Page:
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Eatman: Draft Grades Always = Grain of Salt

Every year, it's always the same. The draft is over and now the so-called experts who have been telling us about this defensive tackle's motor, or the hips of this rushing linebacker or the hands of a blocking tight end, now they have to weigh on everyone's draft with a few more two-cent opinions.

Hey, it's what we do. I get it.

But to put any stock in it, that's another story.

It's just always humorous how someone can feel confident enough about knowing the potential of nearly 250 prospects, plus factoring in how they will fit into the personnel groups of 32 teams, to slap a grade at the end of someone's draft.

These teams have worked on this thing for a year and in one weekend, some outsider can put a letter grade on it, seemingly without knowing all the facts.

If you think this opinion is based off something recent, you're wrong. I really haven't seen any grades this year (for a reason) but I was told that a few of the analysts for ESPN and NFL Network (guys that a paid to know their stuff and watch the film) actually graded the Cowboys pretty high, many of them giving them an A for this draft.

But even if they would've given them a D , I'd say the same . . . let's wait and see how it goes. Always.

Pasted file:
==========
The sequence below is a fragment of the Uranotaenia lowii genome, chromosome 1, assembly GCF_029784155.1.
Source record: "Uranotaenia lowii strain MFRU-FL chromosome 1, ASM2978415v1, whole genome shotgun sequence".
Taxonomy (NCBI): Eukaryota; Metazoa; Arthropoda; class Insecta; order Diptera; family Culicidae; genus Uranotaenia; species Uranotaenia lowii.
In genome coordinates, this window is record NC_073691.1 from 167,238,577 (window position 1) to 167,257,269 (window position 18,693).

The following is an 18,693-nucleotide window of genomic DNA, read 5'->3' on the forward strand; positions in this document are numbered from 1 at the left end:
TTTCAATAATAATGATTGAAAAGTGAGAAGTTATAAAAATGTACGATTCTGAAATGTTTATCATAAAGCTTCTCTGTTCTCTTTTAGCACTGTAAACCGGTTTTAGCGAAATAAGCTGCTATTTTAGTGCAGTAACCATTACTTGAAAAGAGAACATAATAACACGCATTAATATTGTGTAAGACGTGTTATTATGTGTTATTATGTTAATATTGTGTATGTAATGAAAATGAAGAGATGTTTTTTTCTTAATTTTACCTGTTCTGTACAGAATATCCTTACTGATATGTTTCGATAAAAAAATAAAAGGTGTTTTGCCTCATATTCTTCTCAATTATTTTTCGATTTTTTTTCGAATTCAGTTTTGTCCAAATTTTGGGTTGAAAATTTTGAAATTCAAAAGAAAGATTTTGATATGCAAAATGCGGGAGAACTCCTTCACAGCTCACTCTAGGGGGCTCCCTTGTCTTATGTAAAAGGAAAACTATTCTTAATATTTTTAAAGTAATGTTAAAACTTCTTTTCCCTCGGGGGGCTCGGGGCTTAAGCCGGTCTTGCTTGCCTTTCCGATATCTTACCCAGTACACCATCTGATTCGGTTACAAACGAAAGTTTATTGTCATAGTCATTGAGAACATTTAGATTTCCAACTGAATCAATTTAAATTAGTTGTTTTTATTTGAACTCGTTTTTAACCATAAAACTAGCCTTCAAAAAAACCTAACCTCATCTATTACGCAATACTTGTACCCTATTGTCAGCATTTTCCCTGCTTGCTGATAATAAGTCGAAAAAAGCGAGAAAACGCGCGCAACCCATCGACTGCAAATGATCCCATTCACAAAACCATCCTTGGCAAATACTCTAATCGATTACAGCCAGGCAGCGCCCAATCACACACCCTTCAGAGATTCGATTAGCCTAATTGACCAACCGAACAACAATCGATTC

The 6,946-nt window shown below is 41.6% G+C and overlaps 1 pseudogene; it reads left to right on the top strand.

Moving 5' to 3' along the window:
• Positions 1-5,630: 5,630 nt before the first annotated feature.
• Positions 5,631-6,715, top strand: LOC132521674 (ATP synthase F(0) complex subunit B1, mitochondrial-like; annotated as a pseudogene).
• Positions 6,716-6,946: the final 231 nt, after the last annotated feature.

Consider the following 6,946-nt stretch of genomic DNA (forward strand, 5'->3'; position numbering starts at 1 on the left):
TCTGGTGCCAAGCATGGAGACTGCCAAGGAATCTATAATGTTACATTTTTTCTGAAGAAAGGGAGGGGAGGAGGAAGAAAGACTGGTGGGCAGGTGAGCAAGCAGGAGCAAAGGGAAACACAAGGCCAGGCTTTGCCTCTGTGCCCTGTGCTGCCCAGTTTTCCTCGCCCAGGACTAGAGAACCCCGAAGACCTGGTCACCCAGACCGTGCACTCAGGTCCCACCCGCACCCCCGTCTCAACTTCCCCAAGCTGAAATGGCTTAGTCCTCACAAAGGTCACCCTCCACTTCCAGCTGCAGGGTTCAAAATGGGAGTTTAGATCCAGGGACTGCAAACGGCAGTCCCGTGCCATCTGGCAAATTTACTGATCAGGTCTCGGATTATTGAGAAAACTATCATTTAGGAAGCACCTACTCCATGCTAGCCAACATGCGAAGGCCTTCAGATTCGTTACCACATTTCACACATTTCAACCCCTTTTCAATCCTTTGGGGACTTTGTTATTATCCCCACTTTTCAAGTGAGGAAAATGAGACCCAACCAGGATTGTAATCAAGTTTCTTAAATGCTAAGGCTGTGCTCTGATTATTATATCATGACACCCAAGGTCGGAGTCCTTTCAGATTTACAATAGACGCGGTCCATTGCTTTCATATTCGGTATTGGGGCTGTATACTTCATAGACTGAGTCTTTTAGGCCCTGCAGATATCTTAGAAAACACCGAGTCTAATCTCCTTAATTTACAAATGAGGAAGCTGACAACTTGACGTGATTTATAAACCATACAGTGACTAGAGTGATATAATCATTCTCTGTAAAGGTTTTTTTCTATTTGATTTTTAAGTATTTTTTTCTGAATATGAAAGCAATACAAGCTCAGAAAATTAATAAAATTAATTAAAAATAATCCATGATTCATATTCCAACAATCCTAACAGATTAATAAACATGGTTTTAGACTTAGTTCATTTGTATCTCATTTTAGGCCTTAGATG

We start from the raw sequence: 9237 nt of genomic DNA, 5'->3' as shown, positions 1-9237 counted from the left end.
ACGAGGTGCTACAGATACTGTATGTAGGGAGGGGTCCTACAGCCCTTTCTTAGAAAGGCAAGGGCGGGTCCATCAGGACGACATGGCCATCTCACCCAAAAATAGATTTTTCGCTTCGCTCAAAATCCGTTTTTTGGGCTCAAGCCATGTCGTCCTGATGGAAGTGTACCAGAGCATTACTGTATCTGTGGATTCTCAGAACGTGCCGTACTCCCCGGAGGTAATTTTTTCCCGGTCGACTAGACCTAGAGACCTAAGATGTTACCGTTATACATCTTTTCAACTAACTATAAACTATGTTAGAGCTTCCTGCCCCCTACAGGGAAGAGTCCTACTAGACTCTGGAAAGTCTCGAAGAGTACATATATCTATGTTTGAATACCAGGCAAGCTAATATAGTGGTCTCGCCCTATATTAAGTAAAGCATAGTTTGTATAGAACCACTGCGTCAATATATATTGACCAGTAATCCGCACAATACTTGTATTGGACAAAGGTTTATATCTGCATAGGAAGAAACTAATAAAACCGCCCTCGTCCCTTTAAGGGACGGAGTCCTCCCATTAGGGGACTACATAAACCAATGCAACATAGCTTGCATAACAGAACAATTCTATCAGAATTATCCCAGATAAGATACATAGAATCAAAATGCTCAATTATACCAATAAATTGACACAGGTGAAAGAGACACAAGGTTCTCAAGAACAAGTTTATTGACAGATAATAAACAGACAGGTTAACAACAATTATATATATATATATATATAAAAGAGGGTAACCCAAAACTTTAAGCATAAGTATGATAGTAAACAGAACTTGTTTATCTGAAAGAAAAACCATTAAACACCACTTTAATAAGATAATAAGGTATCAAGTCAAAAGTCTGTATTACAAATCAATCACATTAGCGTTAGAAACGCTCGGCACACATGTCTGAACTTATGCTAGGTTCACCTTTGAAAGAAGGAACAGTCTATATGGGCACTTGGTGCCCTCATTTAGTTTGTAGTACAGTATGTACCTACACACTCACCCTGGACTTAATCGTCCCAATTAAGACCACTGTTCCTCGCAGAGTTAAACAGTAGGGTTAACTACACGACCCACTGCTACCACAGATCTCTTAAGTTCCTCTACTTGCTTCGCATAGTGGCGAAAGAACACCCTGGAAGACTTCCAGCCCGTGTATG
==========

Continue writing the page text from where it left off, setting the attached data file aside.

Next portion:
What bothers me the most about draft grades, is that players we've heard off always seem to be graded higher. It's like Detroit is getting really good value for picking up Boise State quarterback Kellen Moore or the Titans for getting Case Keenum – and both were undrafted free agents, more than let's say, Arizona for taking Ryan Lindley in the sixth round out of San Diego State.

I got that impression from fans emails and messages on twitter. They all seemed to be pumped about both Claiborne and OU tight end James Hanna, a sixth-round hopeful, but yet think the team reached by taking a Boise State defensive end, a pass-rusher from Wake Forest and definitely a safety from Eastern Washington.

My guess is that most people hadn't even watched any of the guys, maybe even Claiborne including. We're just going off what we think the tape will tell us.

If you want to grade a draft, go ahead and analyze 2008. It's been four years and most of the guys have come and gone. If they're not gone, they might be getting close.

Normally, 2009 might be a little early, but since none of the 12 players are starters on this team – and only three of them are still around and just one other player remains on an NFL roster. So that draft is already toast.

But that's the point. It takes a few years to figure out how good or bad or average a draft is. It's certainly not a weekend.

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